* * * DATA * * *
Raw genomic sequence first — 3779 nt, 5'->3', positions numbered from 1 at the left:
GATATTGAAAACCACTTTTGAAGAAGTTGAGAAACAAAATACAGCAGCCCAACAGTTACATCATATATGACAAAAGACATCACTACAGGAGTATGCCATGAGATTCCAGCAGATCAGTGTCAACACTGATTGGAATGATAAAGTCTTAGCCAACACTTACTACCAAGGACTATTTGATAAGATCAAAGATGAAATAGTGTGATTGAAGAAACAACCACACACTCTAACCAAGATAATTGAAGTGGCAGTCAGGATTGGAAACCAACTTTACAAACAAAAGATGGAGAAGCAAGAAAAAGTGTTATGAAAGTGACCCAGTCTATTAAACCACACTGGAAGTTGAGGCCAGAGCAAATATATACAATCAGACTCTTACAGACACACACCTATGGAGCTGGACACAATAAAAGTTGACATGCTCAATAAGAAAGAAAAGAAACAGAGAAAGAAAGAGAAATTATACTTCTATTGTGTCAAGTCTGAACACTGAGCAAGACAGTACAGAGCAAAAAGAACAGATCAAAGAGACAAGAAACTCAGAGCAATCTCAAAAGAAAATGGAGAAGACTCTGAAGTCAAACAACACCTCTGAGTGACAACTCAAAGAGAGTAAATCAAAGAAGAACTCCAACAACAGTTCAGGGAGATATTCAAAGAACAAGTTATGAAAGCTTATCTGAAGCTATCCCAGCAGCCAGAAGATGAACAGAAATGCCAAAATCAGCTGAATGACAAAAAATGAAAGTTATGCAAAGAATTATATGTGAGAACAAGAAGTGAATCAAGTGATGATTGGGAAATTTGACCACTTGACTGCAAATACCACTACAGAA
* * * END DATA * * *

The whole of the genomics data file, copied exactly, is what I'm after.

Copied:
Raw genomic sequence first — 3779 nt, 5'->3', positions numbered from 1 at the left:
GATATTGAAAACCACTTTTGAAGAAGTTGAGAAACAAAATACAGCAGCCCAACAGTTACATCATATATGACAAAAGACATCACTACAGGAGTATGCCATGAGATTCCAGCAGATCAGTGTCAACACTGATTGGAATGATAAAGTCTTAGCCAACACTTACTACCAAGGACTATTTGATAAGATCAAAGATGAAATAGTGTGATTGAAGAAACAACCACACACTCTAACCAAGATAATTGAAGTGGCAGTCAGGATTGGAAACCAACTTTACAAACAAAAGATGGAGAAGCAAGAAAAAGTGTTATGAAAGTGACCCAGTCTATTAAACCACACTGGAAGTTGAGGCCAGAGCAAATATATACAATCAGACTCTTACAGACACACACCTATGGAGCTGGACACAATAAAAGTTGACATGCTCAATAAGAAAGAAAAGAAACAGAGAAAGAAAGAGAAATTATACTTCTATTGTGTCAAGTCTGAACACTGAGCAAGACAGTACAGAGCAAAAAGAACAGATCAAAGAGACAAGAAACTCAGAGCAATCTCAAAAGAAAATGGAGAAGACTCTGAAGTCAAACAACACCTCTGAGTGACAACTCAAAGAGAGTAAATCAAAGAAGAACTCCAACAACAGTTCAGGGAGATATTCAAAGAACAAGTTATGAAAGCTTATCTGAAGCTATCCCAGCAGCCAGAAGATGAACAGAAATGCCAAAATCAGCTGAATGACAAAAAATGAAAGTTATGCAAAGAATTATATGTGAGAACAAGAAGTGAATCAAGTGATGATTGGGAAATTTGACCACTTGACTGCAAATACCACTACAGAA